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Why a saint from 400 years ago is the antidote Pope Francis thinks we need


Fr Lawrence Lew OP/Flickr

Fr. Peter John Cameron, OP - published on 12/29/22

There's too little room for others, let alone the voice of God. Pope Francis thinks St. Francis de Sales has some answers.

Pope Francis has published an apostolic letter to commemorate the 400th anniversary of the death of St. Francis de Sales, Bishop and Doctor of the Church. It is the Holy Father’s way of having us revisit the second paragraph of his Apostolic Exhortation Evangelii Gaudium(which appears on page 10 of the letter):

The great danger in today’s world, pervaded as it is by consumerism, is the desolation and anguish born of a complacent yet covetous heart, the feverish pursuit of frivolous pleasures, and a blunted conscience. Whenever our interior life becomes caught up in its own interests and concerns, there is no longer room for others, no place for the poor. God’s voice is no longer heard, the quiet joy of his love is no longer felt, and the desire to do good fades. This is a very real danger for believers too. Many fall prey to it, and end up resentful, angry and listless.

Pope Francis considers St. Francis de Sales to be an ideal antidote to these ills for reasons that the apostolic letter spells out:

A man of experience

Pope Francis in the letter stresses that Francis de Sales “recognized the importance of concern for the human dimension. … His teachings were the fruit of a great sensitivity to experience.”

This sensitivity was conditioned by Francis de Sales’ personal experience with “two consecutive interior crises that would have a lasting mark on his life. … The experience of this crisis, with its anxiety and uncertainties would remain illuminating for him, and provide him with a singular approach to the mystery of God’s relationship with humanity.” Pope Francis lauds St. Francis de Sales for “his flexibility and his far-sighted vision” that “have much to say to us” and which seem to be the direct result of the saint’s own struggles with suffering. Francis de Sales remains a profoundly human figure who can lead us to rediscover and live our own humanity.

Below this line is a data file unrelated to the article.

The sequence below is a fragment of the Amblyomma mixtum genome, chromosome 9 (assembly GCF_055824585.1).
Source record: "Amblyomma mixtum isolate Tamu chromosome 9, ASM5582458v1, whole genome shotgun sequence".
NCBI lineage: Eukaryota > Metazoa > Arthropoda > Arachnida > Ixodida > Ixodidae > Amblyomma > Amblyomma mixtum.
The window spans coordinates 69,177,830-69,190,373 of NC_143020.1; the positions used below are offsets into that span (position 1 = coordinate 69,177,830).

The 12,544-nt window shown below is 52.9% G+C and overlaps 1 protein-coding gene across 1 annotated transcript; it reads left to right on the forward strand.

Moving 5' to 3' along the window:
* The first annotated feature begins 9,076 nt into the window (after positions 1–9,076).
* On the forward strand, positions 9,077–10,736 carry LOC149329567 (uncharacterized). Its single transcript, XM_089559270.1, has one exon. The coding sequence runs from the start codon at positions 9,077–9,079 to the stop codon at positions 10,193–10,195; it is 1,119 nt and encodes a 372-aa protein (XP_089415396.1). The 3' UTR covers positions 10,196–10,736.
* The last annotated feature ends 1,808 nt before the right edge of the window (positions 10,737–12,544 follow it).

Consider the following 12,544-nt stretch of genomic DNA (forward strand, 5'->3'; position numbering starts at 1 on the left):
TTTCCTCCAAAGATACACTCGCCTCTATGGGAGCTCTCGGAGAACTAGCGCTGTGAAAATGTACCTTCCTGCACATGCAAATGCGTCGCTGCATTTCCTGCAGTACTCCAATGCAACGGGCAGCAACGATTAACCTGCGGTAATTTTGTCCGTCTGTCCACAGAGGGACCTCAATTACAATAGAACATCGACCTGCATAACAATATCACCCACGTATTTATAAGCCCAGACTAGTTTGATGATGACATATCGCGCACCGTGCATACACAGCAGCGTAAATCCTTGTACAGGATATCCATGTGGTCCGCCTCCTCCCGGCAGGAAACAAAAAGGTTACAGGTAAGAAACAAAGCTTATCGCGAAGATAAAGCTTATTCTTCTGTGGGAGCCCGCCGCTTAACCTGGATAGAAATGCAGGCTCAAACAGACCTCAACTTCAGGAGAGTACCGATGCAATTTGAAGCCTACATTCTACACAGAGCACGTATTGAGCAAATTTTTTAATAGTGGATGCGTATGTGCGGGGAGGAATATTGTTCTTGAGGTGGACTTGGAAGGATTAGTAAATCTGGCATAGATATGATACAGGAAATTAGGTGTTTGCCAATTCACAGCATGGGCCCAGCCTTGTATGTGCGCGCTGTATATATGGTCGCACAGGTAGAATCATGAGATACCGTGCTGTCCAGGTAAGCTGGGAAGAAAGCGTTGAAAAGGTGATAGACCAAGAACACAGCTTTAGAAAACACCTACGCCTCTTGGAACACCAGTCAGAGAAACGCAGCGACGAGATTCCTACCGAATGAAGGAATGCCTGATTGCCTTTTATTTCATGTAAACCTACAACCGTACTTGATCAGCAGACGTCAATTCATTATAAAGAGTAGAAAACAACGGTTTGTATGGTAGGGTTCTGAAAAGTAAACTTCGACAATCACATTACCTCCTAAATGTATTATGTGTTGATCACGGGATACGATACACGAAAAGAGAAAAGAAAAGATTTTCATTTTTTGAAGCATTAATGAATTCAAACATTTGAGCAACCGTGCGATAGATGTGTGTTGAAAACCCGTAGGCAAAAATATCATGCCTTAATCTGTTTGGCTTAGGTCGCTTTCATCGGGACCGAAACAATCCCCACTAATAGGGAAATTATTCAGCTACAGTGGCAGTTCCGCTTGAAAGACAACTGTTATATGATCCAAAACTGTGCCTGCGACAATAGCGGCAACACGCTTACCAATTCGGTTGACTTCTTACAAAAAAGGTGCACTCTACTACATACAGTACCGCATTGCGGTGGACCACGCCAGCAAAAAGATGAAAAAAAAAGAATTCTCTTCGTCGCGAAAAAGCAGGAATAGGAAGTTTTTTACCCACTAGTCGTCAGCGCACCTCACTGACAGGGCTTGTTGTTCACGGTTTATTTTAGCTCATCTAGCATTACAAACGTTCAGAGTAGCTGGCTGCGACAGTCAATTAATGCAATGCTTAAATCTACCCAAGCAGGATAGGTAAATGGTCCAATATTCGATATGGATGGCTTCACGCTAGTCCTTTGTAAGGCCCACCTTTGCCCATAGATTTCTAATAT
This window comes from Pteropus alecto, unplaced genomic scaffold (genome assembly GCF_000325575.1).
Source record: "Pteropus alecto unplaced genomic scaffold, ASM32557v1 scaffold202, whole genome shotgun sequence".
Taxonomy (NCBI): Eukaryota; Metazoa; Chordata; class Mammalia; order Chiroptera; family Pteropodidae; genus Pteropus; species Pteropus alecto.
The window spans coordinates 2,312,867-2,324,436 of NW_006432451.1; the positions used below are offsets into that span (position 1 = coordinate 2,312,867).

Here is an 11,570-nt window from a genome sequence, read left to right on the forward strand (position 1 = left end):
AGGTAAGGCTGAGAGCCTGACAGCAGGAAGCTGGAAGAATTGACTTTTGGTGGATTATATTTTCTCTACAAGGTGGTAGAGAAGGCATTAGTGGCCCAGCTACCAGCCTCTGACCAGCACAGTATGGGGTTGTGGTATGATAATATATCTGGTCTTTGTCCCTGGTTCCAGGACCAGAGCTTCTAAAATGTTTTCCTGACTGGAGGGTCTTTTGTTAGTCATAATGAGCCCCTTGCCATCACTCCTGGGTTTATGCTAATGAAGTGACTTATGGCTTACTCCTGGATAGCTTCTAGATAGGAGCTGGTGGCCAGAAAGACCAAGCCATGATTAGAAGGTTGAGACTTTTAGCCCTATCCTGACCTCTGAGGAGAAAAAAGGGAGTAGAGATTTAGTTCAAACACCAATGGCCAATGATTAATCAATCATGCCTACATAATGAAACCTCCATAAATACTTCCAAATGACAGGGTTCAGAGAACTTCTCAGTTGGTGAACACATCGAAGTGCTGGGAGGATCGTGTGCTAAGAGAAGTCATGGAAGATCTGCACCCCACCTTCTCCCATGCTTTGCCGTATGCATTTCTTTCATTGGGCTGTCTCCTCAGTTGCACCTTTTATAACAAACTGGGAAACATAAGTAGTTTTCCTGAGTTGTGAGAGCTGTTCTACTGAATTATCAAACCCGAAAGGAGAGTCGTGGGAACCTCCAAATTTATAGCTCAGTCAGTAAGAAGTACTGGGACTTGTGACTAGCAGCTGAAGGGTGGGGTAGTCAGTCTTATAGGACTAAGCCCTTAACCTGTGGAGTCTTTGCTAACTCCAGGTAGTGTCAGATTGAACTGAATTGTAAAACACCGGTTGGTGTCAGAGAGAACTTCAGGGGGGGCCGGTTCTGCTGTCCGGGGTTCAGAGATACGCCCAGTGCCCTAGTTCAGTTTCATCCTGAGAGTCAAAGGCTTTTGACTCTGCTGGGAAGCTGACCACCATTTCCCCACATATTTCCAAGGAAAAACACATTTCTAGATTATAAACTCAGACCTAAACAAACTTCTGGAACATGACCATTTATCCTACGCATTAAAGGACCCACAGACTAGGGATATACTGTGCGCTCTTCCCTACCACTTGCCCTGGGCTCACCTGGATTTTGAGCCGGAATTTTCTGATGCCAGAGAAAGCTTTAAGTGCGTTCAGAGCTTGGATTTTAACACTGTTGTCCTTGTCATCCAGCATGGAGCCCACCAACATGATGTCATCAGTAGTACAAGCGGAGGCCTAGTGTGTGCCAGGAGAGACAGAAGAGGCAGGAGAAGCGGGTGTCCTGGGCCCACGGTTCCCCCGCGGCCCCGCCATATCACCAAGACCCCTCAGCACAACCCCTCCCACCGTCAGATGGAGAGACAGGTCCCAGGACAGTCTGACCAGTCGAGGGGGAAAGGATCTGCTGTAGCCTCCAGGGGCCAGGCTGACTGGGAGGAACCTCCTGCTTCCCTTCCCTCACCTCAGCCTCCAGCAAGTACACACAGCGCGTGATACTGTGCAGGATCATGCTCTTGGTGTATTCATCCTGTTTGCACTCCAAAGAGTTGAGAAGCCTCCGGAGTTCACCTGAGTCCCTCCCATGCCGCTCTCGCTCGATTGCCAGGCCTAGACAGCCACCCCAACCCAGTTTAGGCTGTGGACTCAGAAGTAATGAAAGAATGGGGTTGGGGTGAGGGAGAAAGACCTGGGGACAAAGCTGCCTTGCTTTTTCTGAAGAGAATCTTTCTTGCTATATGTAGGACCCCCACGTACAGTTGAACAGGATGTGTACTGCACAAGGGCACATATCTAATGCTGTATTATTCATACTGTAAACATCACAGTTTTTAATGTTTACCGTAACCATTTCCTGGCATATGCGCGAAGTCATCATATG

A man of perception

The Holy Father notes that “Francis perceived clearly that the times were changing” and that “those changes represented so great an opportunity for the preaching of the Gospel. The Word of God … now opened up before him new and unexpected horizons in a rapidly changing world.” And then he immediately shifts to our predicament: “The same task awaits us in this, our own age of epochal change. We are challenged to be a Church that is outward-looking and free of all worldliness.”

Pope Francis presents Francis de Sales—whom St. John Paul II dubbed the “Doctor of Divine Love”—as an outstanding exemplar for us to follow:

Today [St. Francis de Sales] bids us set aside undue concern for ourselves, for our structures, and for what society thinks about us, and consider instead the real spiritual needs and expectations of our people.

A man of devotion

Key to this is what St. Francis, the author of the spiritual classic Introduction to the Devout Life, calls devotion “a sort of spiritual alertness and energy whereby charity acts within us or, we act by means of it, with promptness and affection.” 

Pope Francis tells us that devotion is meant to become “a style of life, a way of living immersed in our concrete daily existence” … one that “embraces and discovers meaning in the little things.” For it is the “ecstasy of life” generated by devotion that brings forth what Pope Francis hails as “the joyous exuberance of a Christian life” that “transcends the mediocrity of mere conformity,” while causing us to rediscover “the wellsprings of joy” and to avoid “the temptation of self-centeredness.”

The apostolic letter encourages us:

To live in the midst of the secular city while nurturing the interior life, to combine the desire for perfection with every state of life, and to discover an interior peace that does not separate us from the world but teaches us how to live in it and to appreciate it, but also to maintain a proper detachment from it. That was the aim of Francis de Sales, and it remains a valuable lesson for men and women in our own time.

Francis de SalesPope Francis
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